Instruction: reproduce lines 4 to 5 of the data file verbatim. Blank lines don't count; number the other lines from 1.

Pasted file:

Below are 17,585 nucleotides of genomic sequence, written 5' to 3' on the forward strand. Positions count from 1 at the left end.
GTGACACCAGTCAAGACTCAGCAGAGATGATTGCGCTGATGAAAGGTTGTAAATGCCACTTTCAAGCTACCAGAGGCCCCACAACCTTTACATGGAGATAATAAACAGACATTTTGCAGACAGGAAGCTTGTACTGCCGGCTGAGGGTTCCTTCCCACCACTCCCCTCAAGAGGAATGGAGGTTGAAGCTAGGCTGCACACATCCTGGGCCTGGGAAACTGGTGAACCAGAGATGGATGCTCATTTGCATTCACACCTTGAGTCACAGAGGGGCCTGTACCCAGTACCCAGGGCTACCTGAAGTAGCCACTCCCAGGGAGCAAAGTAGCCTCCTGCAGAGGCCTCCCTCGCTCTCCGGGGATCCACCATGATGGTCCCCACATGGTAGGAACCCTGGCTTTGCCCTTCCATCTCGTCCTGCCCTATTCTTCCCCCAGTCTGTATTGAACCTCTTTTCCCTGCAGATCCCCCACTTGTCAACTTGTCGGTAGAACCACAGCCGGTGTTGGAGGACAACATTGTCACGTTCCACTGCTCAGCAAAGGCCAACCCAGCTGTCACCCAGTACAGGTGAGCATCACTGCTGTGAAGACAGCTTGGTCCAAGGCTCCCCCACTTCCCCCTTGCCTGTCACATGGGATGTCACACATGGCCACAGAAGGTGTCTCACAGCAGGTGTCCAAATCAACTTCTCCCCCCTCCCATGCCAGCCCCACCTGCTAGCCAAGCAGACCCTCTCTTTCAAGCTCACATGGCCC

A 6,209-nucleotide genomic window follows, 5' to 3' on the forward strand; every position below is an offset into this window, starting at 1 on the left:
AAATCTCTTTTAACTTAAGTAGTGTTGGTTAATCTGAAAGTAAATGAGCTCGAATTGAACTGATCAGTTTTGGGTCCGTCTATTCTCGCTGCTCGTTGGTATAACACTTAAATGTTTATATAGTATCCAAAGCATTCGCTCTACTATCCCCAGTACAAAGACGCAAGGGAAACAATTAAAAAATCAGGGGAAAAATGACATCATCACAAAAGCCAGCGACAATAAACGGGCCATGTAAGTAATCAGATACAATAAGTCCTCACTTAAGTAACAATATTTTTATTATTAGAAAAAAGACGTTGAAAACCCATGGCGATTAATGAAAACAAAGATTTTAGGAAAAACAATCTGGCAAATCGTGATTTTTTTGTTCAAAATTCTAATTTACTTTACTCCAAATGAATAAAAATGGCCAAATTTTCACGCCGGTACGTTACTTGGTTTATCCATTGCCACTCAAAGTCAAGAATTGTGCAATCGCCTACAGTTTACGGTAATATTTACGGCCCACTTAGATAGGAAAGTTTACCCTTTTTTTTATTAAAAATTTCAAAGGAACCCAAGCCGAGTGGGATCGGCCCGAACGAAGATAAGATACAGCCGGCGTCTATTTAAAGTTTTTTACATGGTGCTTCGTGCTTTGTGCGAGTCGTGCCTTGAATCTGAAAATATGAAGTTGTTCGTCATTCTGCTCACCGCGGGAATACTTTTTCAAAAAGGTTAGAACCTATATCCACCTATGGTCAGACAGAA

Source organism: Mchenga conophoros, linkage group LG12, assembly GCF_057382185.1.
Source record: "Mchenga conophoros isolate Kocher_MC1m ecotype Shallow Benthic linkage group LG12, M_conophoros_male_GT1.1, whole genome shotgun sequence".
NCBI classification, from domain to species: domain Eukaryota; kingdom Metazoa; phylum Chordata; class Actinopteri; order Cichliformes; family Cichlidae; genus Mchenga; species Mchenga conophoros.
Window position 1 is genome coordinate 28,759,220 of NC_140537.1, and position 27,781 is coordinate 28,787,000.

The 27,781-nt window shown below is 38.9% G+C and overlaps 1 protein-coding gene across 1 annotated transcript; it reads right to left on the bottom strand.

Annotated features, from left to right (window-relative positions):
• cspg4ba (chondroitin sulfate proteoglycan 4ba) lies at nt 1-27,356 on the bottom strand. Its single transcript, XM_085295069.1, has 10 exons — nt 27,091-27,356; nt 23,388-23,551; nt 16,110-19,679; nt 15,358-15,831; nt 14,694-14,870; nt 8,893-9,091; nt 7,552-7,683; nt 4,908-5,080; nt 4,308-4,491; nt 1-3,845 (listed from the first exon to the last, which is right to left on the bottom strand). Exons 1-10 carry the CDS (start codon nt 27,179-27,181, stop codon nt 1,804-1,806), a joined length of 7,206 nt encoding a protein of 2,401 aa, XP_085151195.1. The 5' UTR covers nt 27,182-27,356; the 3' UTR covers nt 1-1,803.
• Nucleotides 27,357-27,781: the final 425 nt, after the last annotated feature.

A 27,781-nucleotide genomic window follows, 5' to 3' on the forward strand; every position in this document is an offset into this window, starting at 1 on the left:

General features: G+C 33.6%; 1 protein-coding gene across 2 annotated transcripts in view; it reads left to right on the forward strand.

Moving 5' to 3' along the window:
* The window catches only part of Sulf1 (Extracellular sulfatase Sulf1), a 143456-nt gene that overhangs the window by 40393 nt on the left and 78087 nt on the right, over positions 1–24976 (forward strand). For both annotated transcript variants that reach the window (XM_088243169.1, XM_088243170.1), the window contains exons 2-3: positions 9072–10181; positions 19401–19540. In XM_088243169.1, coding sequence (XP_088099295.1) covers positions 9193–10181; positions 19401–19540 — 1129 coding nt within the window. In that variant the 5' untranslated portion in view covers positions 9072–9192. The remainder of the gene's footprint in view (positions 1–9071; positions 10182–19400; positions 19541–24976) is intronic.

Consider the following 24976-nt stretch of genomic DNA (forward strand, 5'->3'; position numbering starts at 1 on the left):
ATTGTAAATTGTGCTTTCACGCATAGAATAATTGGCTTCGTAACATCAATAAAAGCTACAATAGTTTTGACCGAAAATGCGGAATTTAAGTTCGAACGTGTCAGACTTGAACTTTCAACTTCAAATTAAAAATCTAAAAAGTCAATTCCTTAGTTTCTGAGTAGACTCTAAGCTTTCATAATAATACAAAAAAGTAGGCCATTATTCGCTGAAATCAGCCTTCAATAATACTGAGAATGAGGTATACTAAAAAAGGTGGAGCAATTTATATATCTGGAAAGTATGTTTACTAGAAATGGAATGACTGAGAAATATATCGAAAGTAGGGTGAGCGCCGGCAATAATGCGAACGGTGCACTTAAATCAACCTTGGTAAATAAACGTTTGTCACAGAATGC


AAATCTCTTTTAACTTAAGTAGTGTTGGTTAATCTGAAAGTAAATGAGCTCGAATTGAACTGATCAGTTTTGGGTCCGTCTATTCTCGCTGCTCGTTGGTATAACACTTAAATGTTTATATAGTATCCAAAGCATTCGCTCTACTATCCCCAGTACAAAGACGCAAGGGAAACAATTAAAAAATCAGGGGAAAAATGACATCATCACAAAAGCCAGCGACAATAAACGGGCCATGTAAGTAATCAGATACAATAAGTCCTCACTTAAGTAACAATATTTTTATTATTAGAAAAAAGACGTTGAAAACCCATGGCGATTAATGAAAACAAAGATTTTAGGAAAAACAATCTGGCAAATCGTGATTTTTTTGTTCAAAATTCTAATTTACTTTACTCCAAATGAATAAAAATGGCCAAATTTTCACGCCGGTACGTTACTTGGTTTATCCATTGCCACTCAAAGTCAAGAATTGTGCAATCGCCTACAGTTTACGGTAATATTTACGGCCCACTTAGATAGGAAAGTTTACCCTTTTTTTTATTAAAAATTTCAAAGGAACCCAAGCCGAGTGGGATCGGCCCGAACGAAGATAAGATACAGCCGGCGTCTATTTAAAGTTTTTTACATGGTGCTTCGTGCTTTGTGCGAGTCGTGCCTTGAATCTGAAAATATGAAGTTGTTCGTCATTCTGCTCACCGCGGGAATACTTTTTCAAAAAGGTTAGAACCTATATCCACCTATGGTCAGACAGAA

Source organism: Mchenga conophoros, linkage group LG12, assembly GCF_057382185.1.